The following lesson is excerpted from Gregory Roper's excellent handbook, The Writer's Workshop, 2007.
Indulge me for a moment by using your historical imagination.
You live in Florence in the fifteenth century; you come from that burgeoning middle class of merchants and artisans and are training to be a painter. Your father has apprenticed you to one of the well-known painters of the day, and for years now, since you were quite a youngster, you have worked your way up in his workshop. First you merely swept the floors, cleaned up the dyes and tints and frames and such at the end of the day; then you learned to mix the paints. After years you were allowed to do fi ll-in work on small compositions; gradually your master gave you parts of compositions to complete.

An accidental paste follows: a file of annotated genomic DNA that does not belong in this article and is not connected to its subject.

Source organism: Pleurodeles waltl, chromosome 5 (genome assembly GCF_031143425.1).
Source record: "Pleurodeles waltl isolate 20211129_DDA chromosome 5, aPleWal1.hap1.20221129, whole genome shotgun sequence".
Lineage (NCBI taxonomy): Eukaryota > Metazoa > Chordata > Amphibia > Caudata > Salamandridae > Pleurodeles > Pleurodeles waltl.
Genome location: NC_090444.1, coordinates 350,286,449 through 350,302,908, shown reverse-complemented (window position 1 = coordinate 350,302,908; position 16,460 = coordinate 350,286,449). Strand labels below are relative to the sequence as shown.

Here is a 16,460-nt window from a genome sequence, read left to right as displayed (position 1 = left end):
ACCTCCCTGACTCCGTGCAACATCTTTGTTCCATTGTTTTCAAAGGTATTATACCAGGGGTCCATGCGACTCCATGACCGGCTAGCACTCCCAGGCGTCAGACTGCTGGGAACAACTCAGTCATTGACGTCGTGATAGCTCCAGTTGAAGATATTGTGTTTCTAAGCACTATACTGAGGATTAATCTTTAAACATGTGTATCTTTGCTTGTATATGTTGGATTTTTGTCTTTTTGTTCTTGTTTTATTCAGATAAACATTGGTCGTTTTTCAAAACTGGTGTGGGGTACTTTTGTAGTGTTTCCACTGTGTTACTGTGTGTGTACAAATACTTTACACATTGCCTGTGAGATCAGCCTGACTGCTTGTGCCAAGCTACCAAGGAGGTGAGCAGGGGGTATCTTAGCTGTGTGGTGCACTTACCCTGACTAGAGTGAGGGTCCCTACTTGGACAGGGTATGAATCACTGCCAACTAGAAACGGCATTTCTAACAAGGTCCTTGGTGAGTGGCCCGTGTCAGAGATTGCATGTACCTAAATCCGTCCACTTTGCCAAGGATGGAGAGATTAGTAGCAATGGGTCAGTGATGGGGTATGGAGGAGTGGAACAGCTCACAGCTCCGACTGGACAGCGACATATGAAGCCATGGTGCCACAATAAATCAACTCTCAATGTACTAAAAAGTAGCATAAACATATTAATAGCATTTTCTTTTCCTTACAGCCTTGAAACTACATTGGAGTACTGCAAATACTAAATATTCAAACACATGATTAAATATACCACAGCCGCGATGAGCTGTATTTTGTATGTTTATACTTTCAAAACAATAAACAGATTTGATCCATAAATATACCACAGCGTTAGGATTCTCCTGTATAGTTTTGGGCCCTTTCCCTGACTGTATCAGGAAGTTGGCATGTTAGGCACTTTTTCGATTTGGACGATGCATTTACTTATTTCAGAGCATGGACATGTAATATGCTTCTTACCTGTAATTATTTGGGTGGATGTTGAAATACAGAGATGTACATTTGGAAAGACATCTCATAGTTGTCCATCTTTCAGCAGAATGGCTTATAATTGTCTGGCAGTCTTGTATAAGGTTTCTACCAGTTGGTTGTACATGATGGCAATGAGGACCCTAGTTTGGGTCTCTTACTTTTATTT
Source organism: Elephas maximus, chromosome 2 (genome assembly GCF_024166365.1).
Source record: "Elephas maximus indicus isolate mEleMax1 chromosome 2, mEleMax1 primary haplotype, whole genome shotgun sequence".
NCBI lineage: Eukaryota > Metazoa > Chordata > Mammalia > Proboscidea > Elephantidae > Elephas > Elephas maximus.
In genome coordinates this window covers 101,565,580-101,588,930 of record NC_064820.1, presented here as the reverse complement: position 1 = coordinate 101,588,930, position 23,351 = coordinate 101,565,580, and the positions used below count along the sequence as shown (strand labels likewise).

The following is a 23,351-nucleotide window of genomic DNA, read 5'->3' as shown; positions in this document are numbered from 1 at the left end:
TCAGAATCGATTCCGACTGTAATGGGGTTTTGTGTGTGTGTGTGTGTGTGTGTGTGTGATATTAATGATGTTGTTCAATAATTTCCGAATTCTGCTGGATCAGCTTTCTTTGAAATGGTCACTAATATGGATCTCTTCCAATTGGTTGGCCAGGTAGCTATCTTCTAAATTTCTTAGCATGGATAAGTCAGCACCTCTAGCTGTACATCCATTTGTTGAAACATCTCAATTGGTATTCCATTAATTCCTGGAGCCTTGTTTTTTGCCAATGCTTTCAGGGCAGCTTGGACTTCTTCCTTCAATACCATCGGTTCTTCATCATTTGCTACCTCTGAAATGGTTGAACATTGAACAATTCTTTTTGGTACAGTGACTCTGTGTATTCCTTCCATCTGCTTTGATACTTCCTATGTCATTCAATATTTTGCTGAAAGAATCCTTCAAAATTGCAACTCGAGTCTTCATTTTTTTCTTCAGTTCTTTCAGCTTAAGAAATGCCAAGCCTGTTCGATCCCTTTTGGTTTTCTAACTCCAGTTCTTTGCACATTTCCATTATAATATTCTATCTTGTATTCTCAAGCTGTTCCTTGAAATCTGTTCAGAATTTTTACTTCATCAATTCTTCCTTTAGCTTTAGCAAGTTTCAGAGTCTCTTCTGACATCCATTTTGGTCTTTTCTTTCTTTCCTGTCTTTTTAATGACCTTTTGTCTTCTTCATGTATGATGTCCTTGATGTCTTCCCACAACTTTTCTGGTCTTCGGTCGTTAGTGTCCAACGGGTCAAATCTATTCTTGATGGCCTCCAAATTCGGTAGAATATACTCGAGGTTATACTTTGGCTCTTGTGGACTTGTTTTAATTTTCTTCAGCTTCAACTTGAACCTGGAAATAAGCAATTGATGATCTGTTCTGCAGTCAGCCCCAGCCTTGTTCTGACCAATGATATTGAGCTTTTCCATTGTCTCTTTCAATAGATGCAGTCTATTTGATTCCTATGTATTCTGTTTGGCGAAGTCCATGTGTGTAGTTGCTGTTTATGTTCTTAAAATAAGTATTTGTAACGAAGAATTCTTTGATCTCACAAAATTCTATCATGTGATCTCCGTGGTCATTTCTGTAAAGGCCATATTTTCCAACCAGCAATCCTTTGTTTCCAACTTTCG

More recently you’ve been learning the new art of single-point perspective; you’ve been learning your master’s style; his way of arranging figures and shading and color; the sorts of compositions, religious and, more recently, secular images from the Greek myths, that the master uses. At the same time, you’ve been learning the business of being a painter: the delicate and yet competitive process of securing commissions from patrons, the troubles of securing materials, of securing apprentices like yourself, of paying assistants to help in the largest projects. You have confidence that, if your master were to ask you to produce a crucifix for a new church, you could make one so good that few, if any, would know the difference between your work and your master’s. At the same time, you’ve begun to think that you might see things a bit differently, have your own styles you’d like to try—perhaps different subject matter, perhaps new ways of handling color and line and shading. Of course you don’t do these in your work for the master, but you’ve begun experimenting a bit on your own. He’s taught you well, and you feel ready to produce your Master Piece, that first piece of work that will show that you, too, can be a Master, open a workshop, obtain commissions, have apprentices and assistants of your own.